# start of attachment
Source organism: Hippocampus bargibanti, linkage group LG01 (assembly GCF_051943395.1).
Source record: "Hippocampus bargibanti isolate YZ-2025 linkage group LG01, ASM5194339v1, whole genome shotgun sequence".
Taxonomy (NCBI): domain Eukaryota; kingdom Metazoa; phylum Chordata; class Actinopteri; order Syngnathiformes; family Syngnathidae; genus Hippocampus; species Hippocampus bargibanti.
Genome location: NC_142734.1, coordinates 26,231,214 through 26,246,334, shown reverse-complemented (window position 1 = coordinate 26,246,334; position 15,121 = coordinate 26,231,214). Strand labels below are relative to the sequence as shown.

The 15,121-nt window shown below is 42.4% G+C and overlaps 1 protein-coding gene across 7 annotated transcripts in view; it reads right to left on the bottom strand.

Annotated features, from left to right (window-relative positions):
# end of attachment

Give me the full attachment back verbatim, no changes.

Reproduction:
Source organism: Hippocampus bargibanti, linkage group LG01 (assembly GCF_051943395.1).
Source record: "Hippocampus bargibanti isolate YZ-2025 linkage group LG01, ASM5194339v1, whole genome shotgun sequence".
Taxonomy (NCBI): domain Eukaryota; kingdom Metazoa; phylum Chordata; class Actinopteri; order Syngnathiformes; family Syngnathidae; genus Hippocampus; species Hippocampus bargibanti.
Genome location: NC_142734.1, coordinates 26,231,214 through 26,246,334, shown reverse-complemented (window position 1 = coordinate 26,246,334; position 15,121 = coordinate 26,231,214). Strand labels below are relative to the sequence as shown.

The 15,121-nt window shown below is 42.4% G+C and overlaps 1 protein-coding gene across 7 annotated transcripts in view; it reads right to left on the bottom strand.

Annotated features, from left to right (window-relative positions):